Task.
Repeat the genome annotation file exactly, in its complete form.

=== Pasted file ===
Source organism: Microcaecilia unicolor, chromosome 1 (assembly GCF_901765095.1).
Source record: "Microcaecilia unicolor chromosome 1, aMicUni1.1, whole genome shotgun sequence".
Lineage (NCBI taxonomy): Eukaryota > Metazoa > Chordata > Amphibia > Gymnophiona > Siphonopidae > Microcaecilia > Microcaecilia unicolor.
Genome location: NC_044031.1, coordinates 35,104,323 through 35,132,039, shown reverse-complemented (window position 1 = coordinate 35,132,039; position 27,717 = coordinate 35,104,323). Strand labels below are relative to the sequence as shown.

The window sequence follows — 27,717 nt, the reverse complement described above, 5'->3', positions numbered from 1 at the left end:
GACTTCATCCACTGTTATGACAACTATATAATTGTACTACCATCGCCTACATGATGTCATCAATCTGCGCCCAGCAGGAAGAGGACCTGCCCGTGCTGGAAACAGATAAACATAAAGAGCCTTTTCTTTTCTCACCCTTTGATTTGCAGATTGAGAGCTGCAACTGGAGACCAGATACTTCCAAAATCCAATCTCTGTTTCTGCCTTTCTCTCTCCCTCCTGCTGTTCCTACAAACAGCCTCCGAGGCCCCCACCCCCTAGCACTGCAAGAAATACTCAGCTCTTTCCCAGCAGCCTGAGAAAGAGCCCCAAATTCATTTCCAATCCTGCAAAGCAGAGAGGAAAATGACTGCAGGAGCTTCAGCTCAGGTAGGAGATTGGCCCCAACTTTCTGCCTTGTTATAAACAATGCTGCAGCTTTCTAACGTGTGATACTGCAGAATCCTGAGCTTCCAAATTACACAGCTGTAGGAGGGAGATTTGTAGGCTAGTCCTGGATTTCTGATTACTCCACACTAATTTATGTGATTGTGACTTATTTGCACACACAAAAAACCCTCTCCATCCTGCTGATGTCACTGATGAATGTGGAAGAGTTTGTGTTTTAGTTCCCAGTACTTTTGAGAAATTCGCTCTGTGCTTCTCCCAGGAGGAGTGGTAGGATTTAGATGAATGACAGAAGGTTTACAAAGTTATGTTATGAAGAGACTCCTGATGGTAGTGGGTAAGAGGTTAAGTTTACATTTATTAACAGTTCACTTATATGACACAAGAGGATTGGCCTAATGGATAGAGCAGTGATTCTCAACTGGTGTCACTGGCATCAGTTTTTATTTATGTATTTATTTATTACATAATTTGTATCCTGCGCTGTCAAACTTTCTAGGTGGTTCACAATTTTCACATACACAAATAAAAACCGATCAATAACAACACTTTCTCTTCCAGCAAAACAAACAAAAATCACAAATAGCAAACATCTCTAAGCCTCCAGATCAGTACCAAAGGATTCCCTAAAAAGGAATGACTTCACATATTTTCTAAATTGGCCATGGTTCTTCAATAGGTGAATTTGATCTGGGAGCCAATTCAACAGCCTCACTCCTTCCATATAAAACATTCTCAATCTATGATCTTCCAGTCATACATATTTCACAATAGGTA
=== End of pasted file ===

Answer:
Source organism: Microcaecilia unicolor, chromosome 1 (assembly GCF_901765095.1).
Source record: "Microcaecilia unicolor chromosome 1, aMicUni1.1, whole genome shotgun sequence".
Lineage (NCBI taxonomy): Eukaryota > Metazoa > Chordata > Amphibia > Gymnophiona > Siphonopidae > Microcaecilia > Microcaecilia unicolor.
Genome location: NC_044031.1, coordinates 35,104,323 through 35,132,039, shown reverse-complemented (window position 1 = coordinate 35,132,039; position 27,717 = coordinate 35,104,323). Strand labels below are relative to the sequence as shown.

The window sequence follows — 27,717 nt, the reverse complement described above, 5'->3', positions numbered from 1 at the left end:
GACTTCATCCACTGTTATGACAACTATATAATTGTACTACCATCGCCTACATGATGTCATCAATCTGCGCCCAGCAGGAAGAGGACCTGCCCGTGCTGGAAACAGATAAACATAAAGAGCCTTTTCTTTTCTCACCCTTTGATTTGCAGATTGAGAGCTGCAACTGGAGACCAGATACTTCCAAAATCCAATCTCTGTTTCTGCCTTTCTCTCTCCCTCCTGCTGTTCCTACAAACAGCCTCCGAGGCCCCCACCCCCTAGCACTGCAAGAAATACTCAGCTCTTTCCCAGCAGCCTGAGAAAGAGCCCCAAATTCATTTCCAATCCTGCAAAGCAGAGAGGAAAATGACTGCAGGAGCTTCAGCTCAGGTAGGAGATTGGCCCCAACTTTCTGCCTTGTTATAAACAATGCTGCAGCTTTCTAACGTGTGATACTGCAGAATCCTGAGCTTCCAAATTACACAGCTGTAGGAGGGAGATTTGTAGGCTAGTCCTGGATTTCTGATTACTCCACACTAATTTATGTGATTGTGACTTATTTGCACACACAAAAAACCCTCTCCATCCTGCTGATGTCACTGATGAATGTGGAAGAGTTTGTGTTTTAGTTCCCAGTACTTTTGAGAAATTCGCTCTGTGCTTCTCCCAGGAGGAGTGGTAGGATTTAGATGAATGACAGAAGGTTTACAAAGTTATGTTATGAAGAGACTCCTGATGGTAGTGGGTAAGAGGTTAAGTTTACATTTATTAACAGTTCACTTATATGACACAAGAGGATTGGCCTAATGGATAGAGCAGTGATTCTCAACTGGTGTCACTGGCATCAGTTTTTATTTATGTATTTATTTATTACATAATTTGTATCCTGCGCTGTCAAACTTTCTAGGTGGTTCACAATTTTCACATACACAAATAAAAACCGATCAATAACAACACTTTCTCTTCCAGCAAAACAAACAAAAATCACAAATAGCAAACATCTCTAAGCCTCCAGATCAGTACCAAAGGATTCCCTAAAAAGGAATGACTTCACATATTTTCTAAATTGGCCATGGTTCTTCAATAGGTGAATTTGATCTGGGAGCCAATTCAACAGCCTCACTCCTTCCATATAAAACATTCTCAATCTATGATCTTCCAGTCATACATATTTCACAATAGGTA